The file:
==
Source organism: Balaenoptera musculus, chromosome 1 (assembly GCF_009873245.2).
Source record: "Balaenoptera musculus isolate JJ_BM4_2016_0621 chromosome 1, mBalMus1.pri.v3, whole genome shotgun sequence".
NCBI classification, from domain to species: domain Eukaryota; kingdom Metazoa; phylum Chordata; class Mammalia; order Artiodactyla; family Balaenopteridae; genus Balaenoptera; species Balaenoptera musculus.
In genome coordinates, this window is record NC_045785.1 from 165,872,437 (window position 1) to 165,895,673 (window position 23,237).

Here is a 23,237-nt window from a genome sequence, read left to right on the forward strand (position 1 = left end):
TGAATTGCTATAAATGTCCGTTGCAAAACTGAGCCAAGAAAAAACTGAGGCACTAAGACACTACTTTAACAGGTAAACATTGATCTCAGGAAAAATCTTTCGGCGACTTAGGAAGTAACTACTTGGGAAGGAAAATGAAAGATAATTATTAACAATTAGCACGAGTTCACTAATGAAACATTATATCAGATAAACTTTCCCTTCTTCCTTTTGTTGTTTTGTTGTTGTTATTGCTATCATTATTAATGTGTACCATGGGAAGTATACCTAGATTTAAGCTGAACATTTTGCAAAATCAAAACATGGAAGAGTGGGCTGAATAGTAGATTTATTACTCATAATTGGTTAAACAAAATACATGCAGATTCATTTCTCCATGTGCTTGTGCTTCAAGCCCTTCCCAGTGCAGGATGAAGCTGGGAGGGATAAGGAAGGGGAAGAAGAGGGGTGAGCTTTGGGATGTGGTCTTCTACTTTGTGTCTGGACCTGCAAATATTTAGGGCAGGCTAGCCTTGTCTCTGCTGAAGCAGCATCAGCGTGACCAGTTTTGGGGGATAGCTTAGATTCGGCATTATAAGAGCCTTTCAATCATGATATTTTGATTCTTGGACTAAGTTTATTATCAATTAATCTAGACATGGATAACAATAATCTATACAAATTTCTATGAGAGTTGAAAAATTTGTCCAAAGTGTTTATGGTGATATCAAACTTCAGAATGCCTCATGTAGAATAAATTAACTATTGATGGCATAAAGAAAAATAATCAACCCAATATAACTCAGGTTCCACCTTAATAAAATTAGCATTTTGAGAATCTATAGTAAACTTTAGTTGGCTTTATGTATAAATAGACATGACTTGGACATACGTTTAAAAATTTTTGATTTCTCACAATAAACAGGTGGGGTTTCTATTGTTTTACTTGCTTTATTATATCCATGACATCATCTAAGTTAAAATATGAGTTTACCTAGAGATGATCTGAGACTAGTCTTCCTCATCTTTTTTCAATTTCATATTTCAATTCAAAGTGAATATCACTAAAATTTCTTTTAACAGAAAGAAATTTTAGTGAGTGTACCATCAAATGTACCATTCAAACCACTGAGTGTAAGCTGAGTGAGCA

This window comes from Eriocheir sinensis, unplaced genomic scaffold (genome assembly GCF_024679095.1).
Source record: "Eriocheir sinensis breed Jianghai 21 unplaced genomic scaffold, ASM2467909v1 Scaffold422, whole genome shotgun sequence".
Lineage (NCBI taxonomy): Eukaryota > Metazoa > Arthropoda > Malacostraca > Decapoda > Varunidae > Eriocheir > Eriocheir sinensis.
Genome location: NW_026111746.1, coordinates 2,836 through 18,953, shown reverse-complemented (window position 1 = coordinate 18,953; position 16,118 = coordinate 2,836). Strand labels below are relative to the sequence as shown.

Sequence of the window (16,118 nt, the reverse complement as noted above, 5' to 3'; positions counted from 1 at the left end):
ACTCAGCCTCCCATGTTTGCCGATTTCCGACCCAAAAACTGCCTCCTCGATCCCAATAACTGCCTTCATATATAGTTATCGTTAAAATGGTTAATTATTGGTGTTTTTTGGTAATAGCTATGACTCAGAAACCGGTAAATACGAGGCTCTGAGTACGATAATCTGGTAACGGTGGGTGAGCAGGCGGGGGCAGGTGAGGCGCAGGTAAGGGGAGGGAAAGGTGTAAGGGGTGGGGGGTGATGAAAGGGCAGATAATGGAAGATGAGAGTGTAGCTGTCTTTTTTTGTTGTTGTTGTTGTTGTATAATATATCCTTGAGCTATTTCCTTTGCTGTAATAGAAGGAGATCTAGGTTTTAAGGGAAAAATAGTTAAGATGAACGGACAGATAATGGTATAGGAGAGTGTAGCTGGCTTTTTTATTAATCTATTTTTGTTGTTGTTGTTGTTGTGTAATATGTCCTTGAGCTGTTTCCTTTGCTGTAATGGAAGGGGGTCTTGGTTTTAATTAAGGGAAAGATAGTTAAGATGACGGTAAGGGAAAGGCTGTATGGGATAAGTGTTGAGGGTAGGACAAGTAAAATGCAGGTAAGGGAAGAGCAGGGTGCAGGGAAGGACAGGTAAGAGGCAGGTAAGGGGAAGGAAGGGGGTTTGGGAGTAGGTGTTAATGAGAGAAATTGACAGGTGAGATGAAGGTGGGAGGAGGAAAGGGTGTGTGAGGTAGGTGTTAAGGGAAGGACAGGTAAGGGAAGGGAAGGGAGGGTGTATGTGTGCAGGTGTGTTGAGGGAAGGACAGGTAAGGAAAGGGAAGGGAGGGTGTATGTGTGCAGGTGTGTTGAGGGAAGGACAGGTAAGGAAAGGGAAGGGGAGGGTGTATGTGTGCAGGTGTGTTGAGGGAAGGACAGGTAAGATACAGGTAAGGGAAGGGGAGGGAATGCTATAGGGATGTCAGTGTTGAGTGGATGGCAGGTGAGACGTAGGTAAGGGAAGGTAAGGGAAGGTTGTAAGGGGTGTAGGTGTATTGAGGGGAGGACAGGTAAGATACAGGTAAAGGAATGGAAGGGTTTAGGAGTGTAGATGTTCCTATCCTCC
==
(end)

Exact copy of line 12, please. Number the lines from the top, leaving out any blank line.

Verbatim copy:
ACTCAGCCTCCCATGTTTGCCGATTTCCGACCCAAAAACTGCCTCCTCGATCCCAATAACTGCCTTCATATATAGTTATCGTTAAAATGGTTAATTATTGGTGTTTTTTGGTAATAGCTATGACTCAGAAACCGGTAAATACGAGGCTCTGAGTACGATAATCTGGTAACGGTGGGTGAGCAGGCGGGGGCAGGTGAGGCGCAGGTAAGGGGAGGGAAAGGTGTAAGGGGTGGGGGGTGATGAAAGGGCAGATAATGGAAGATGAGAGTGTAGCTGTCTTTTTTTGTTGTTGTTGTTGTTGTATAATATATCCTTGAGCTATTTCCTTTGCTGTAATAGAAGGAGATCTAGGTTTTAAGGGAAAAATAGTTAAGATGAACGGACAGATAATGGTATAGGAGAGTGTAGCTGGCTTTTTTATTAATCTATTTTTGTTGTTGTTGTTGTTGTGTAATATGTCCTTGAGCTGTTTCCTTTGCTGTAATGGAAGGGGGTCTTGGTTTTAATTAAGGGAAAGATAGTTAAGATGACGGTAAGGGAAAGGCTGTATGGGATAAGTGTTGAGGGTAGGACAAGTAAAATGCAGGTAAGGGAAGAGCAGGGTGCAGGGAAGGACAGGTAAGAGGCAGGTAAGGGGAAGGAAGGGGGTTTGGGAGTAGGTGTTAATGAGAGAAATTGACAGGTGAGATGAAGGTGGGAGGAGGAAAGGGTGTGTGAGGTAGGTGTTAAGGGAAGGACAGGTAAGGGAAGGGAAGGGAGGGTGTATGTGTGCAGGTGTGTTGAGGGAAGGACAGGTAAGGAAAGGGAAGGGAGGGTGTATGTGTGCAGGTGTGTTGAGGGAAGGACAGGTAAGGAAAGGGAAGGGGAGGGTGTATGTGTGCAGGTGTGTTGAGGGAAGGACAGGTAAGATACAGGTAAGGGAAGGGGAGGGAATGCTATAGGGATGTCAGTGTTGAGTGGATGGCAGGTGAGACGTAGGTAAGGGAAGGTAAGGGAAGGTTGTAAGGGGTGTAGGTGTATTGAGGGGAGGACAGGTAAGATACAGGTAAAGGAATGGAAGGGTTTAGGAGTGTAGATGTTCCTATCCTCC